Leading Article: New faces yes, but new purpose too

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WHETHER wisely or not, John Major and Sir Norman Fowler have between them ensured that the promised Cabinet reshuffle vies with the Labour leadership stakes for column inches over the next few weeks. Mr Major announced the reshuffle - 'extensive and not just tinkering at the edges' - on Monday. Its immediate purpose was to show that he was still in charge after the hammering his party had suffered in the European elections. On Thursday, Sir Norman announced his impending resignation as party chairman, to emphasise that he is going of his own volition.

A likely result of these moves will be to reopen the gap between the right wing of the party, represented in the Cabinet by Messrs Lilley, Portillo and Redwood, and the less vocal majority as each side jockeys for position. A first fruit was yesterday's mischievously enthusiastic endorsement by Kenneth Baker, a Thatcher loyalist, of Michael Heseltine for the party chairmanship. Mr Baker would doubtless like to see Mr Heseltine's attractiveness as a potential successor to Mr Major reduced by taking on an essentially thankless task. Mr Heseltine quickly countered that he is happy in his present job as President of the Board of Trade.

And so it is likely to go on. Yesterday's tip for the post was David Hunt, the Employment Secretary. Mr Hunt is an intelligent, articulate and personable politician. But there is something slightly unreal about him. It is hard to see him adequately galvanising the party in the run- up to a general election. A more original and effective choice would be the former deputy chairman, Lord Archer.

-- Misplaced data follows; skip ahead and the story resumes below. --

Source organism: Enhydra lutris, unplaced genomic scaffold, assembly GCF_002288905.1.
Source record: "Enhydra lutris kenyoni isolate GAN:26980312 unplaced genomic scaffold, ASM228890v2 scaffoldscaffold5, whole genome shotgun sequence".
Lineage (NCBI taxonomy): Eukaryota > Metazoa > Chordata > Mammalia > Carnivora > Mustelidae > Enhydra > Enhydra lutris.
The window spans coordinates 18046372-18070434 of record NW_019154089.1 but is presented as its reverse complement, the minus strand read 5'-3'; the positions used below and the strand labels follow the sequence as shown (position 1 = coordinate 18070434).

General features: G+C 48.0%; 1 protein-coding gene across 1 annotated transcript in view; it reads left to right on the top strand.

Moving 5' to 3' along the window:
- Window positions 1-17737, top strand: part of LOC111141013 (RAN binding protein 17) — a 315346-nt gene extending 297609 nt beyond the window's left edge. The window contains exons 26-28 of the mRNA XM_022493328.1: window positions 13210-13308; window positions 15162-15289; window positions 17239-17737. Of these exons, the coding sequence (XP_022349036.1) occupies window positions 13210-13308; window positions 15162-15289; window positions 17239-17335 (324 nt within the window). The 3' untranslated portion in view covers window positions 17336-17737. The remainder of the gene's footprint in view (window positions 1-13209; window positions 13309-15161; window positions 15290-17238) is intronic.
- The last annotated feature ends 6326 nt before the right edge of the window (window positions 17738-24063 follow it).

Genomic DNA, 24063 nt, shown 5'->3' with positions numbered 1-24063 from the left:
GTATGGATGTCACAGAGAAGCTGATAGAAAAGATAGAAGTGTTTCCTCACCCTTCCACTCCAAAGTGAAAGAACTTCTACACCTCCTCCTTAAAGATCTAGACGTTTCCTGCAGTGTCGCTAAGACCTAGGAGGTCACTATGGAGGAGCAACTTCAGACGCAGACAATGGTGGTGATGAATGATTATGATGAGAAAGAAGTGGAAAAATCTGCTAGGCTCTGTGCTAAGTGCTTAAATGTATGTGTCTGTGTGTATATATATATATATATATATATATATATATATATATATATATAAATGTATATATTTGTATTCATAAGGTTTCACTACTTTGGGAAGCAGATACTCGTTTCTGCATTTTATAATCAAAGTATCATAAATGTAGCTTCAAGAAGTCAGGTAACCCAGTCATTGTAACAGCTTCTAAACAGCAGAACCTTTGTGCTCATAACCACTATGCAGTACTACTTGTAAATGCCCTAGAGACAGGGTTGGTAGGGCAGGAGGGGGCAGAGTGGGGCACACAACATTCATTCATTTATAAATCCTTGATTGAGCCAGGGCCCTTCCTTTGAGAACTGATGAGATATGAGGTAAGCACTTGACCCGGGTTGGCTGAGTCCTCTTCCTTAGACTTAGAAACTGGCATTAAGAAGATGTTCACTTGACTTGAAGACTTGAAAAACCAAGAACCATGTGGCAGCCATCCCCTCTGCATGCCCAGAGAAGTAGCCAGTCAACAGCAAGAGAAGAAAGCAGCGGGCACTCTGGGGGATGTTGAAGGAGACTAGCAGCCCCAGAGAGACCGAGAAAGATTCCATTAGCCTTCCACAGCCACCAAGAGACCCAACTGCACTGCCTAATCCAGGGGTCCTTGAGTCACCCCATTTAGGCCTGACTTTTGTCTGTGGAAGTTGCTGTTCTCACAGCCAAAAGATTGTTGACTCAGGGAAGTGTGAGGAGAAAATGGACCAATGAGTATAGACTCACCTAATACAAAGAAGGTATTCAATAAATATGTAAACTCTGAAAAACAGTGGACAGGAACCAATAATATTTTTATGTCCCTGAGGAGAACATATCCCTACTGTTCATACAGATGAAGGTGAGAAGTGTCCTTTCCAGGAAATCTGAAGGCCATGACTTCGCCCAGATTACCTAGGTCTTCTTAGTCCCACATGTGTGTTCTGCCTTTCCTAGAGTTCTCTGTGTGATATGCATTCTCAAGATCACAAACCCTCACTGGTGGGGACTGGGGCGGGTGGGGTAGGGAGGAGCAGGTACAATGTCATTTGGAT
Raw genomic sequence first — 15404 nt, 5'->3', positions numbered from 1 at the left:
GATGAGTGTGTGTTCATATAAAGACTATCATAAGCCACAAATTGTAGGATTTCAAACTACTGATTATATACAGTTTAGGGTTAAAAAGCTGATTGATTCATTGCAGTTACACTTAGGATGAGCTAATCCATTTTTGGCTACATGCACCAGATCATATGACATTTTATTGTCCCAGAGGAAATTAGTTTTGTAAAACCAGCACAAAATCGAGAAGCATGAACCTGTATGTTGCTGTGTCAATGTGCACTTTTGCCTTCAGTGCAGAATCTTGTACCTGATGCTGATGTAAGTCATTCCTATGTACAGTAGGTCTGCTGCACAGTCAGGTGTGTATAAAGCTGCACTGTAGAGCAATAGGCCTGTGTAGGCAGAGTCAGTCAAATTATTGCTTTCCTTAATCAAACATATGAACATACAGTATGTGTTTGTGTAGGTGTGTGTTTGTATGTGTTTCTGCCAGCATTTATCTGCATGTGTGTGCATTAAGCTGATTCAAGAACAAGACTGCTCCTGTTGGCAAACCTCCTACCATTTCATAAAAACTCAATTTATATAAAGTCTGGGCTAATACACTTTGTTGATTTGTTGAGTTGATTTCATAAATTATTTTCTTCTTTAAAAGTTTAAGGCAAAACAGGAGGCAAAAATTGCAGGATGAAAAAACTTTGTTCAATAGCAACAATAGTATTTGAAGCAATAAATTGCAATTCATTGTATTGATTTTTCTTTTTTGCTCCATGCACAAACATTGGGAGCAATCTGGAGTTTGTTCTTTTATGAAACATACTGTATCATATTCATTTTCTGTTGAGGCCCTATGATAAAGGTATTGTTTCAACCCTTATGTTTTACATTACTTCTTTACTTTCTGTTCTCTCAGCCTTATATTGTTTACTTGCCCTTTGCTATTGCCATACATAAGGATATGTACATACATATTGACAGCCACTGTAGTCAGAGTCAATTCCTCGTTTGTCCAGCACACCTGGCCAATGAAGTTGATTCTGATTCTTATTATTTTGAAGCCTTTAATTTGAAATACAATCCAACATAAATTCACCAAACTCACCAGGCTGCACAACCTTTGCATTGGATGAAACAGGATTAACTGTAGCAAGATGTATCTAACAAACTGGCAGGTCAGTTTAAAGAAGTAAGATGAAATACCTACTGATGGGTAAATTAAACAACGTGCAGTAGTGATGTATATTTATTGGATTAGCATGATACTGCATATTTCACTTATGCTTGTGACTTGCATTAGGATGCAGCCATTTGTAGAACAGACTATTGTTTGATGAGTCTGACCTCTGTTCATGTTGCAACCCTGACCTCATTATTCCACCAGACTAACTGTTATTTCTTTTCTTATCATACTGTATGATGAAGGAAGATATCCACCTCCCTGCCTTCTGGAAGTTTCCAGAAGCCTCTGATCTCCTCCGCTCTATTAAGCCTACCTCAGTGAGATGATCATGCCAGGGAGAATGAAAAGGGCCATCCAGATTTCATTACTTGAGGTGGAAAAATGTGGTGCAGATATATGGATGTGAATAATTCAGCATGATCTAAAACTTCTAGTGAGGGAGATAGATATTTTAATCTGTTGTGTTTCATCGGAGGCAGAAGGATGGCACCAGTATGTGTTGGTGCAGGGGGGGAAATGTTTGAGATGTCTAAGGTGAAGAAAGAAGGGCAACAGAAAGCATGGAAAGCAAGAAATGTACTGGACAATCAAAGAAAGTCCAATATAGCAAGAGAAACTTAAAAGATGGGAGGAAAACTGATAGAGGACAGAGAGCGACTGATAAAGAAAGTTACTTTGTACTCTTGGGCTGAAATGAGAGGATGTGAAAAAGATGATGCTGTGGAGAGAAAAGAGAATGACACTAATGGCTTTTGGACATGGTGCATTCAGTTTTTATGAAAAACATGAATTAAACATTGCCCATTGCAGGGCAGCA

The Tory chairman needs to be someone with whom the constituency parties feel a real rapport. Lord Archer is just that. He is second only to Lady Thatcher as the speaker most in demand. He has been everywhere and is the party's most successful fund-raiser. Being not only tireless but accessible and a good listener, he probably has a better idea than anyone of the hopes and fears of the currently disenchanted rank and file - and of what is needed to increase the party's appeal. He is, moreover, someone who adds to the gaiety of the nation. He could restore a much-needed sense of fun to the party.

His appointment would also avoid the need to remove an able body from the Cabinet. There are candidates aplenty for the axe, but no surplus of talent. Suitable victims include John MacGregor from Transport and Peter Brooke from National Heritage. Both are decent and honourable men, but they appear jaded. John Gummer at Environment lacks weight; and John Redwood from Wales should be removed to show that the right's whispered disloyalties are not to be tolerated.

Fresh blood is essential to create an impression, however briefly, of renewal. Stephen Dorrell, Financial Secretary to the Treasury, is overdue for promotion. As his recent speeches have shown, he is intelligent and reflective. Jonathan Aitken, a junior minister for defence procurement, is a thinking person's Eurosceptic with a wide range of experience. Brian Mawhinney has proved a feisty number two to Virginia Bottomley at Health. Baroness Blatch stood in very effectively for John Patten at Education when he was ill last year. And why not bring back the hyper-articulate David Mellor to signify that 'back to basics' is truly dead?

Political parties are like sharks: they sink if they do not swim. Mr Major must use his new team to give crisper definition to identifiably Tory policies. With Tony Blair leading Labour, the centre ground will become trampled and muddy. The Government will rediscover its appetite for power only if there are ideas it genuinely wants to implement, which are distinct from its opponents' and its own intellectual property. In the unlikely event of Mr Major presiding over such a renewal, it is just possible the Conservatives will find arguments to persuade voters to give them a fifth consecutive term.